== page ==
By Ellen L. Frost
The sudden, sharp fall of Chinese stock prices twice in 2015 and again this month does not necessarily herald a further slowdown of GDP growth. But investor confidence, the bedrock of a healthy economy, has been shaken both in China and throughout the world.
As Chinese leaders struggle to implement market-based reforms, a severe economic crisis that causes social disruption cannot be completely ruled out. In such a case, what might happen?
In current circumstances, China’s policymakers have few monetary or fiscal cards to play. The People’s Bank of China has already cut interest rates several times, reduced banks’ reserves requirements and allowed the currency to fall. A major stimulus package protected China from the global recession of 2008–09, but it cannot be easily replicated without expanding the existing pile of bad loans and thwarting Beijing’s efforts to reduce the share of investment in the economy.
China’s future policy towards other countries and international institutions would depend, in part, on how much leverage it has over others and what its reputation is. Money talks, and China still has lots of it — despite drawdowns of roughly half a trillion dollars in its foreign exchange reserves in the latter part of 2015. Despite the crisis, China’s trade and investment partners would continue to promote deeper economic engagement.
Yet a hard landing would spread alarm and exacerbate the pain already felt in those economies whose prosperity has depended on exports to a booming Chinese economy. Australia, Japan and developing Asia are all at risk of a further slowdown. Some might resort to beggar-thy-neighbour currency devaluation. The United States, too, will suffer losses, but its relative influence will rise if its economy can shrug off the Chinese downturn.
A sharp and prolonged Chinese economic crisis would seriously dent China’s leverage abroad. China’s great-power stature depends heavily on its high growth rate. Although talk of a ‘Beijing Consensus’ was misplaced, at least some aspects of China’s economic model appealed to leaders and intellectuals in certain developing countries. That model would no longer be as attractive to them as it once was.
A hard landing would diminish the chance that China would assume new leadership roles in the IMF and multilateral development institutions, beyond the senior positions it already holds. While continuing to participate constructively in those institutions, Beijing would continue beating the drum for its own funding mechanisms, especially the Asian Infrastructure Investment Bank.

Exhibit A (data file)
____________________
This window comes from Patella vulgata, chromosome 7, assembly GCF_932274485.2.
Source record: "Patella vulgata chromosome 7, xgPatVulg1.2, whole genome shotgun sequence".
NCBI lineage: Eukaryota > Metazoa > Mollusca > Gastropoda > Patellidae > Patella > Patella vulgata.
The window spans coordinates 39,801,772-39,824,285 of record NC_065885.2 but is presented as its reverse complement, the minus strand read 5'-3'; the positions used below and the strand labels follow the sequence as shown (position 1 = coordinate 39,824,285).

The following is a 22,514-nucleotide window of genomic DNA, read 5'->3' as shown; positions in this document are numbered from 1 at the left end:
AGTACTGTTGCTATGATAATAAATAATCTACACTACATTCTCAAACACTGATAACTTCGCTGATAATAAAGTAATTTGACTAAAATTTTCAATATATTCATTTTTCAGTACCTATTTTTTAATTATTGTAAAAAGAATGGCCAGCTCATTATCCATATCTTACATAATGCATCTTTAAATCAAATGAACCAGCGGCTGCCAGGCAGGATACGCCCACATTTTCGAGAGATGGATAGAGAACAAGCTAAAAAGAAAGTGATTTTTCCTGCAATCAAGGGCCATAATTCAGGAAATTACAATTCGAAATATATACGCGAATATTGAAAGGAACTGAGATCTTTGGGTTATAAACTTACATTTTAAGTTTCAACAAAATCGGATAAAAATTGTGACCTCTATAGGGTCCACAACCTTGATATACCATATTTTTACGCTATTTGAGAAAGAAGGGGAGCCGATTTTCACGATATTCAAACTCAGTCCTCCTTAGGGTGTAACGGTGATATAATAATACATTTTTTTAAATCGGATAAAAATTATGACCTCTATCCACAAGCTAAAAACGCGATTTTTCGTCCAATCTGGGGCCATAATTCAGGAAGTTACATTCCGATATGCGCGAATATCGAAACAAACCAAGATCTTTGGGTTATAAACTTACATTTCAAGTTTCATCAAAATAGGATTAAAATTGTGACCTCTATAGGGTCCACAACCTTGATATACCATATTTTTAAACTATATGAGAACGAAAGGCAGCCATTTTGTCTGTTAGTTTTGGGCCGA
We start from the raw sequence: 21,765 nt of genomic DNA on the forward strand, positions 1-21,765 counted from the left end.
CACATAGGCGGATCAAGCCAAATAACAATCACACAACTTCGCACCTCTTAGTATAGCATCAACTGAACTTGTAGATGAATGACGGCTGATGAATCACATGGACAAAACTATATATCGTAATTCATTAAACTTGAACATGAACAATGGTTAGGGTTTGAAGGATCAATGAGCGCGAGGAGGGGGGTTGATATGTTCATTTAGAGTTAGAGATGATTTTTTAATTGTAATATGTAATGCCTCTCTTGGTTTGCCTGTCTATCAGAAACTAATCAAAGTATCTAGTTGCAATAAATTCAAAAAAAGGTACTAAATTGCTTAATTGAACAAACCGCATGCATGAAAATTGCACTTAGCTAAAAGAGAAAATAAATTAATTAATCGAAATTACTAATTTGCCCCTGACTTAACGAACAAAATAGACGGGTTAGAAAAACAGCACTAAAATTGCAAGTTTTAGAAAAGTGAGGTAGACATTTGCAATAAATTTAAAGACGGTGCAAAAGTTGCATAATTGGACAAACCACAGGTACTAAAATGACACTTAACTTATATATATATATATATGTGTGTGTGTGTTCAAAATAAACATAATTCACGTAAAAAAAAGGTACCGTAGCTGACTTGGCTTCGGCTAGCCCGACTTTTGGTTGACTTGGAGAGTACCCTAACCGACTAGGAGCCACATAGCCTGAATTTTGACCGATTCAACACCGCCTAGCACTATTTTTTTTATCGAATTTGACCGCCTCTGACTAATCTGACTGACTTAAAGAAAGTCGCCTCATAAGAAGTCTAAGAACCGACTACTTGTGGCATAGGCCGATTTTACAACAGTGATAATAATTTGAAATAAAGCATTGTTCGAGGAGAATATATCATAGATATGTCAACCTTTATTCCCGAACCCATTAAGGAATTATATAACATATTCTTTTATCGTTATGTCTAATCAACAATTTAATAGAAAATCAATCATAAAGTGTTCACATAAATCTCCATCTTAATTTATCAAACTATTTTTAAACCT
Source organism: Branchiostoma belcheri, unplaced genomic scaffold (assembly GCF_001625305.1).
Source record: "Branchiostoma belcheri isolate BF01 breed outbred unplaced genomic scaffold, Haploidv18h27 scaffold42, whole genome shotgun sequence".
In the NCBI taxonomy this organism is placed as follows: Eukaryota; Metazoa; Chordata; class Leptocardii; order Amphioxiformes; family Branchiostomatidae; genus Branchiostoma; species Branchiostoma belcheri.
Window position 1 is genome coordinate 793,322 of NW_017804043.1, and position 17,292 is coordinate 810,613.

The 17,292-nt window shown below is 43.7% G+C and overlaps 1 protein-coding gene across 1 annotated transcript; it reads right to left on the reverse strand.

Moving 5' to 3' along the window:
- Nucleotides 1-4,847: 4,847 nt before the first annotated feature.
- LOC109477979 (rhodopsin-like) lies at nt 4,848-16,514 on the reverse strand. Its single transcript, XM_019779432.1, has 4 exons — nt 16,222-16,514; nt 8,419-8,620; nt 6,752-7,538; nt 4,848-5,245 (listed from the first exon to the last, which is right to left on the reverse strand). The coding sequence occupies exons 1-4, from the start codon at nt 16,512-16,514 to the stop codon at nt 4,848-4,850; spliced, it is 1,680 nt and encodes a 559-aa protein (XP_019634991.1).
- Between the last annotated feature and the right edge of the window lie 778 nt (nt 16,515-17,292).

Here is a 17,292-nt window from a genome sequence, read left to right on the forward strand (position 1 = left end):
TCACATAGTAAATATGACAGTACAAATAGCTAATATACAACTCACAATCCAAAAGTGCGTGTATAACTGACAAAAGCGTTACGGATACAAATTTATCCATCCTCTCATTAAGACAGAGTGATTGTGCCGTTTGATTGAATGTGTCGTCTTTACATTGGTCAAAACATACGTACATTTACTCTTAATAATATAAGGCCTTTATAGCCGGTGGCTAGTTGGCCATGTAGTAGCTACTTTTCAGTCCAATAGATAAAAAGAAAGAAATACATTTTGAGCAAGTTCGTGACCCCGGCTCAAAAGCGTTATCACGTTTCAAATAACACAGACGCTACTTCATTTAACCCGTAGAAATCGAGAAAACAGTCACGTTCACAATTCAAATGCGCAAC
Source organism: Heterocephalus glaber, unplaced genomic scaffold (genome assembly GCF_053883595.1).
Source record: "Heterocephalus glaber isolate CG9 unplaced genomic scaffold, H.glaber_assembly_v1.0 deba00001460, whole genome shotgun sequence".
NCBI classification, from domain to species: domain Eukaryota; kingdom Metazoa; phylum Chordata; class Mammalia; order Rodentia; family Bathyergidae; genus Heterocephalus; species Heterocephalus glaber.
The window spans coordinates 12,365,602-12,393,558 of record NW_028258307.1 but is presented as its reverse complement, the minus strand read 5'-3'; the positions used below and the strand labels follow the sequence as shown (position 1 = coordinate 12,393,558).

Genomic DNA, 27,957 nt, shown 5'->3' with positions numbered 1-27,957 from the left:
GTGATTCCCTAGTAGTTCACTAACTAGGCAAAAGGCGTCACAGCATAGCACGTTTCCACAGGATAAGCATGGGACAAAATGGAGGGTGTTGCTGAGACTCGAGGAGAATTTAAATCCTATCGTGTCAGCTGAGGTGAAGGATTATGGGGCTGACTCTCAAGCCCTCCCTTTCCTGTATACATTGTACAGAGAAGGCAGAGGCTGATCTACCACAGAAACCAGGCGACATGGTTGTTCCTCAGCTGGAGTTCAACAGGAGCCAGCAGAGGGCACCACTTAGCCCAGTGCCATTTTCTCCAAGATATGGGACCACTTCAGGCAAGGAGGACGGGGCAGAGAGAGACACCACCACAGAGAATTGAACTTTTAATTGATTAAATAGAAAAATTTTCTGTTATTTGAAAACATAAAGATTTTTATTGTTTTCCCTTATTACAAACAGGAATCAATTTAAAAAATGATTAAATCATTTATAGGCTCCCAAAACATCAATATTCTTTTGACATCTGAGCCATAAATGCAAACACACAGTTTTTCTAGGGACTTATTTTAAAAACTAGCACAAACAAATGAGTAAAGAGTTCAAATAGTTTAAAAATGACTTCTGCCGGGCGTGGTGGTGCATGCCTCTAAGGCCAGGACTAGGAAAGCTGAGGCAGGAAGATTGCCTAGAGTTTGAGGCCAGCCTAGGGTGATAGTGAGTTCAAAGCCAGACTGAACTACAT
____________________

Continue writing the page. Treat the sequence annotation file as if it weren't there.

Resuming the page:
Troubles at home would likely cause the Chinese government to pursue its ‘One Belt, One Road’ initiative more urgently than ever. Large Chinese-funded infrastructure projects typically employ Chinese labourers rather than local people. When the global recession of 2008–09 shrank China’s overseas markets, an estimated 20 million migrant workers lost their jobs. Ordinary Chinese may not care about GDP growth rates, but job losses are personally devastating and politically destabilising. Large international projects may therefore be promoted in order to absorb unemployed Chinese, but concessional aid associated with infrastructure development could face cutbacks.
If Chinese policymakers decide to seek membership in the Trans-Pacific Partnership (TPP), perceived weaknesses in China’s economic future would diminish Beijing’s leverage. But Chinese economists and reformers would still support TPP membership because accession would force the government to step up the pace of economic reform. China’s reformers could use the TPP’s high standards as an excuse for pushing through unpopular reforms, just as Japan used gaiatsu (outside pressure) to justify reform in the 1980s and 1990s.
One possible Chinese reaction to growing social unrest could be a campaign to whip up more nationalist sentiment over issues such as Taiwan or the South China Sea. Less alarmingly, China would continue to pursue ‘rival regionalisms’ that are in implicit geopolitical competition with those initiated or endorsed by Japan, South Korea, the United States, India and Russia. China’s support for ASEAN-led initiatives would remain steady.
On the upside, economic hardship might finally be what it takes for a successful conclusion of the long-running, off-and-on negotiation of a comprehensive free-trade pact between China, Japan and South Korea. The 2012 trilateral investment agreement, trilateral summits such as that held in 2015, and the recent agreement by Japan and South Korea to officially resolve the ‘comfort women’ issue are all positive steps in this direction. Since a hard landing in China would drag down the South Korean and Japanese economies, their respective leaders might support a free-trade agreement despite some domestic opposition. Such opponents might try to stimulate nationalist feeling by blaming China for exporting unemployment.
If one were to look for a silver lining, a hard landing in China would slow the pace of environmental destruction and illegal trafficking. But shrinking markets, political instability, nationalist flag-waving, and widespread human suffering would destabilise the entire Asia-Pacific region and send shock waves through the entire world economy. If China does experience a hard landing, it will take years to correct the underlying structural causes and restore China’s economic reputation.
Ellen L. Frost is a Senior Advisor at the East West Center’s Washington DC office.